Comparing metabolic network models based on genomic and automatically inferred enzyme information from Plasmodium and its human host to define drug targets in silico

Infect Genet Evol. 2011 Jun;11(4):708-15. doi: 10.1016/j.meegid.2011.04.013. Epub 2011 Apr 14.


Plasmodium falciparum causes the most severe malaria pathogen and has developed resistance to existing drugs making it indispensable to discover new drugs. In order to predict drug targets in silico, a useful model for the metabolism is needed. However, automatically reconstructed network models typically cover more non-confirmed enzymes than confirmed enzymes of known gene products. Furthermore, it needs to be considered that the parasite takes advantage of the metabolism of the host. We compared several reconstructed network models and aimed to find the best suitable reconstruction for detecting drug targets in silico. We computationally reconstructed the metabolism based on automatically inferred enzymes and compared this with a reconstructed model that was based only on enzymes whose coding genes are known. Additionally, we tested if integrating enzymes of the host cell is beneficial for such an analysis. We employed several well established criteria for defining essential enzymes including chokepoints, betweenness centrality (or load-points), connectivity and the diameter of the networks. Comparing the modeling results with a comprehensive list of known drug targets for P. falciparum, showed that we had the best discovery success with a network model consisting only of enzymes from the parasite alone which coding genes were known.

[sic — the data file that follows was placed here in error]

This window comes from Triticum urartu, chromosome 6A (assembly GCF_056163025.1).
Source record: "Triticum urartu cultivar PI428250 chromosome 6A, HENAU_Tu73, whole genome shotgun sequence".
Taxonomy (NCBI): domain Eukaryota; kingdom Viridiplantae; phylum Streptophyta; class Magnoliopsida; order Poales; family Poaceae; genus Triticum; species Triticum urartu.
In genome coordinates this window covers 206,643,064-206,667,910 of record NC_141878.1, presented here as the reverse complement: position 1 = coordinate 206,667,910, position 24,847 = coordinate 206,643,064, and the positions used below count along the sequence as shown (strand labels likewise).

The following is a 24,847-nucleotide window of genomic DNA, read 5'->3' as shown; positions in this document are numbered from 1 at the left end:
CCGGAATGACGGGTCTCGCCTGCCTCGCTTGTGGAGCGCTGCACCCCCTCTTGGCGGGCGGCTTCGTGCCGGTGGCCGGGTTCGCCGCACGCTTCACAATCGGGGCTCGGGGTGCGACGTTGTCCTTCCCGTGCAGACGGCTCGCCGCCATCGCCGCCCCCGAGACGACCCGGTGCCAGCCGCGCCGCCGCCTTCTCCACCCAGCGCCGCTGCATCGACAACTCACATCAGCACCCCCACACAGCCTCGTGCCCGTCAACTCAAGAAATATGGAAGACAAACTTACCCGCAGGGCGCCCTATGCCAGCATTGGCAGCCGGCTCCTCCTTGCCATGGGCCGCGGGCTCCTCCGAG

Publication types

  • Research Support, Non-U.S. Gov't

MeSH terms

  • Antimalarials / pharmacology
  • Computer Simulation
  • Humans
  • Metabolic Networks and Pathways / drug effects
  • Metabolic Networks and Pathways / genetics*
  • Models, Biological*
  • Plasmodium falciparum / drug effects
  • Plasmodium falciparum / enzymology*
  • Plasmodium falciparum / genetics


  • Antimalarials